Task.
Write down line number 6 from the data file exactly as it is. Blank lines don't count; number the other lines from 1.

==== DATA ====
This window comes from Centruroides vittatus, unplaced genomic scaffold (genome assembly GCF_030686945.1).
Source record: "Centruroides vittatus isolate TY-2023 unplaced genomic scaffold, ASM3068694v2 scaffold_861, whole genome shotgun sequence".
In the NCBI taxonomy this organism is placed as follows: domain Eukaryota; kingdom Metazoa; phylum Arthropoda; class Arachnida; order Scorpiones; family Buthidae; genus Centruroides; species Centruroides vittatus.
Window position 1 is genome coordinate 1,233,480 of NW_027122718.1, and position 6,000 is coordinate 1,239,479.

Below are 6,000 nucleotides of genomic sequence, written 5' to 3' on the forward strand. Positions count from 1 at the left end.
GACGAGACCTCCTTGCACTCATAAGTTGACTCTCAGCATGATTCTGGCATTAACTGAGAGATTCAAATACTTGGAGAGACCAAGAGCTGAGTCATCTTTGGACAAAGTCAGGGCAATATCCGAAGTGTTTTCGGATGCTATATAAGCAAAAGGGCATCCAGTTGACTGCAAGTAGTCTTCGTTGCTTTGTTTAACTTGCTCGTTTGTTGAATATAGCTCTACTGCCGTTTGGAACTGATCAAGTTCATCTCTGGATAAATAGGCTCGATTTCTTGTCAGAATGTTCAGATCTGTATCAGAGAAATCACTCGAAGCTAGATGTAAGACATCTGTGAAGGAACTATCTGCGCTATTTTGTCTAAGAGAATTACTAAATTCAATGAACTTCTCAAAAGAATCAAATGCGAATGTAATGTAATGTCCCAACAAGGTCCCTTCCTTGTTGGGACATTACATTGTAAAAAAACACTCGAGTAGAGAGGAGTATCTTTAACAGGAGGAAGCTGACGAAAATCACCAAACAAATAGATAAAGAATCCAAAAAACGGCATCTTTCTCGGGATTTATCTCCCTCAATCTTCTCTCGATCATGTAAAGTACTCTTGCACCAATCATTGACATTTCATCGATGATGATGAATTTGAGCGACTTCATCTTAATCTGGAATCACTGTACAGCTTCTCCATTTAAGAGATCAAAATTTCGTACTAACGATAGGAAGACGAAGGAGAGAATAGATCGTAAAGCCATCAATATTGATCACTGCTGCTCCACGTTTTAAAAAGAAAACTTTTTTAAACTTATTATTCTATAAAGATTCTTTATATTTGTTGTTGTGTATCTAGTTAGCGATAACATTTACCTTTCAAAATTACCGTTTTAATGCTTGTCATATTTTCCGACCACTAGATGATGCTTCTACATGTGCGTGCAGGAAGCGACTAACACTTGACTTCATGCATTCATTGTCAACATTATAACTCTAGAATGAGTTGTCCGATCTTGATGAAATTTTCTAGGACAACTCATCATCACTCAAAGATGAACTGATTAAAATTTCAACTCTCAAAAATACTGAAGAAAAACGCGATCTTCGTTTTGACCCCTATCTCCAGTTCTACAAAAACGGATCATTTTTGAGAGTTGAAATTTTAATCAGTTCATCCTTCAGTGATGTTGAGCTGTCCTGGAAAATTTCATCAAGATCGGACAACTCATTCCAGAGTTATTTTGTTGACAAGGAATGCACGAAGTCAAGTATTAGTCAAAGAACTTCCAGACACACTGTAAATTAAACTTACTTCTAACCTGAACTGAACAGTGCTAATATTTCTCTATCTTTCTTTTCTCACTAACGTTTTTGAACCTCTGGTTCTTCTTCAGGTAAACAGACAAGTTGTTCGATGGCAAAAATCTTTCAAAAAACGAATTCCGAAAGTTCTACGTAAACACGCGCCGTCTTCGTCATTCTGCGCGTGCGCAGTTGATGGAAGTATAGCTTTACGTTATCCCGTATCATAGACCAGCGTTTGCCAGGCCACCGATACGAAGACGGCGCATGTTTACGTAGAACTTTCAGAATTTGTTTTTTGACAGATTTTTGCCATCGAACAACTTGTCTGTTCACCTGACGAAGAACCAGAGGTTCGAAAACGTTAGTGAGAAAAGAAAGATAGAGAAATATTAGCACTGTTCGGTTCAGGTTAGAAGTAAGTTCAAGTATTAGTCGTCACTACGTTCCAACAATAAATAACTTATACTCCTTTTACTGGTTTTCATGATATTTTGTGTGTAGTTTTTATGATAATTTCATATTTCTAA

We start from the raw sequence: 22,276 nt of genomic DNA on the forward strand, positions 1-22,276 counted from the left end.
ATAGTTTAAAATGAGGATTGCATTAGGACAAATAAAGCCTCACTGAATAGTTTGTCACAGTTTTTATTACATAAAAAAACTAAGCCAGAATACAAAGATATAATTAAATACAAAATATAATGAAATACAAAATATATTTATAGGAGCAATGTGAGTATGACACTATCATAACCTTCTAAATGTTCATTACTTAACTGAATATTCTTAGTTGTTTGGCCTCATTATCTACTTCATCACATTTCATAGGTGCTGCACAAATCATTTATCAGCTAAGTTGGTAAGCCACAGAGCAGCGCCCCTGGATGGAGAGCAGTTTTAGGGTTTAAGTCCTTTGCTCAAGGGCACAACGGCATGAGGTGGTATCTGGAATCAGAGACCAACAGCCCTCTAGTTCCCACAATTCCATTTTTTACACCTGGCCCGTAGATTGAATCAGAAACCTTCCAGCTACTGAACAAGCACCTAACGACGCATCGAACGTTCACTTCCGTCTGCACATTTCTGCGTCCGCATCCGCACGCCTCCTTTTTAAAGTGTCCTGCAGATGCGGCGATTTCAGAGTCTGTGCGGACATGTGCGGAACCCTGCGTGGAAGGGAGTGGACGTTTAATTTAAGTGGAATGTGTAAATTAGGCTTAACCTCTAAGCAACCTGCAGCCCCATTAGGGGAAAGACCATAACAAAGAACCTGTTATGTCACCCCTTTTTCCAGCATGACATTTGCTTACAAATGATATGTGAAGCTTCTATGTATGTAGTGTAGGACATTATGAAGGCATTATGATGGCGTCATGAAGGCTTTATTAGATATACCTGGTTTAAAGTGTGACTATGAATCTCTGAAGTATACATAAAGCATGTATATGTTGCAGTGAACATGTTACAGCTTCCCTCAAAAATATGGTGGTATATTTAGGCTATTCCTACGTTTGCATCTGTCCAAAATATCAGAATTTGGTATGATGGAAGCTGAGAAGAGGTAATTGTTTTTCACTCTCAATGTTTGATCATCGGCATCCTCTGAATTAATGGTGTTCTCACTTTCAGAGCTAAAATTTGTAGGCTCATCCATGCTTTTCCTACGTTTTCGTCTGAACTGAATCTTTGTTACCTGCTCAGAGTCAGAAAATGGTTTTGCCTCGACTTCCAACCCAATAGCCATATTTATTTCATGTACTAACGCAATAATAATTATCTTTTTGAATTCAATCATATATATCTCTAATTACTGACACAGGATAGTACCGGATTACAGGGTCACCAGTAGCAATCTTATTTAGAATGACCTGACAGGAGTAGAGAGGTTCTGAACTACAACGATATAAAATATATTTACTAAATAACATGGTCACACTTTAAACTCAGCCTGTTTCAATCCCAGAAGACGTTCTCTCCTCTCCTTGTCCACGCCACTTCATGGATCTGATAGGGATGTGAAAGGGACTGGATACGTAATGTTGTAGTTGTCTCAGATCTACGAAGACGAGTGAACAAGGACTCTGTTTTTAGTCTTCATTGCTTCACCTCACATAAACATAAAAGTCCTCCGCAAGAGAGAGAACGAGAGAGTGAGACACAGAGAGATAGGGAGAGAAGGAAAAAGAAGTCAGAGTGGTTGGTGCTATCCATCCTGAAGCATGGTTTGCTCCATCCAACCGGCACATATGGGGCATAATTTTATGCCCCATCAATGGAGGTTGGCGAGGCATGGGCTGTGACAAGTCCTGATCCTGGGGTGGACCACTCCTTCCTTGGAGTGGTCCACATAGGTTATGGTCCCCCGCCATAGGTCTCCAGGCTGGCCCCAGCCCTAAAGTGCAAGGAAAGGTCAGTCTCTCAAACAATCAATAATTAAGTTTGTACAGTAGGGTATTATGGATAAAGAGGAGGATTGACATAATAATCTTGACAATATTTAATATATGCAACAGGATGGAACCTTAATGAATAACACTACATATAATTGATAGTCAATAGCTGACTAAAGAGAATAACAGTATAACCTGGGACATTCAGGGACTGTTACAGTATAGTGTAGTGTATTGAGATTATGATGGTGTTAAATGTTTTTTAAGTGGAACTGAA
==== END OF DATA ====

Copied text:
GACGAGACCTCCTTGCACTCATAAGTTGACTCTCAGCATGATTCTGGCATTAACTGAGAGATTCAAATACTTGGAGAGACCAAGAGCTGAGTCATCTTTGGACAAAGTCAGGGCAATATCCGAAGTGTTTTCGGATGCTATATAAGCAAAAGGGCATCCAGTTGACTGCAAGTAGTCTTCGTTGCTTTGTTTAACTTGCTCGTTTGTTGAATATAGCTCTACTGCCGTTTGGAACTGATCAAGTTCATCTCTGGATAAATAGGCTCGATTTCTTGTCAGAATGTTCAGATCTGTATCAGAGAAATCACTCGAAGCTAGATGTAAGACATCTGTGAAGGAACTATCTGCGCTATTTTGTCTAAGAGAATTACTAAATTCAATGAACTTCTCAAAAGAATCAAATGCGAATGTAATGTAATGTCCCAACAAGGTCCCTTCCTTGTTGGGACATTACATTGTAAAAAAACACTCGAGTAGAGAGGAGTATCTTTAACAGGAGGAAGCTGACGAAAATCACCAAACAAATAGATAAAGAATCCAAAAAACGGCATCTTTCTCGGGATTTATCTCCCTCAATCTTCTCTCGATCATGTAAAGTACTCTTGCACCAATCATTGACATTTCATCGATGATGATGAATTTGAGCGACTTCATCTTAATCTGGAATCACTGTACAGCTTCTCCATTTAAGAGATCAAAATTTCGTACTAACGATAGGAAGACGAAGGAGAGAATAGATCGTAAAGCCATCAATATTGATCACTGCTGCTCCACGTTTTAAAAAGAAAACTTTTTTAAACTTATTATTCTATAAAGATTCTTTATATTTGTTGTTGTGTATCTAGTTAGCGATAACATTTACCTTTCAAAATTACCGTTTTAATGCTTGTCATATTTTCCGACCACTAGATGATGCTTCTACATGTGCGTGCAGGAAGCGACTAACACTTGACTTCATGCATTCATTGTCAACATTATAACTCTAGAATGAGTTGTCCGATCTTGATGAAATTTTCTAGGACAACTCATCATCACTCAAAGATGAACTGATTAAAATTTCAACTCTCAAAAATACTGAAGAAAAACGCGATCTTCGTTTTGACCCCTATCTCCAGTTCTACAAAAACGGATCATTTTTGAGAGTTGAAATTTTAATCAGTTCATCCTTCAGTGATGTTGAGCTGTCCTGGAAAATTTCATCAAGATCGGACAACTCATTCCAGAGTTATTTTGTTGACAAGGAATGCACGAAGTCAAGTATTAGTCAAAGAACTTCCAGACACACTGTAAATTAAACTTACTTCTAACCTGAACTGAACAGTGCTAATATTTCTCTATCTTTCTTTTCTCACTAACGTTTTTGAACCTCTGGTTCTTCTTCAGGTAAACAGACAAGTTGTTCGATGGCAAAAATCTTTCAAAAAACGAATTCCGAAAGTTCTACGTAAACACGCGCCGTCTTCGTCATTCTGCGCGTGCGCAGTTGATGGAAGTATAGCTTTACGTTATCCCGTATCATAGACCAGCGTTTGCCAGGCCACCGATACGAAGACGGCGCATGTTTACGTAGAACTTTCAGAATTTGTTTTTTGACAGATTTTTGCCATCGAACAACTTGTCTGTTCACCTGACGAAGAACCAGAGGTTCGAAAACGTTAGTGAGAAAAGAAAGATAGAGAAATATTAGCACTGTTCGGTTCAGGTTAGAAGTAAGTTCAAGTATTAGTCGTCACTACGTTCCAACAATAAATAACTTATACTCCTTTTACTGGTTTTCATGATATTTTGTGTGTAGTTTTTATGATAATTTCATATTTCTAA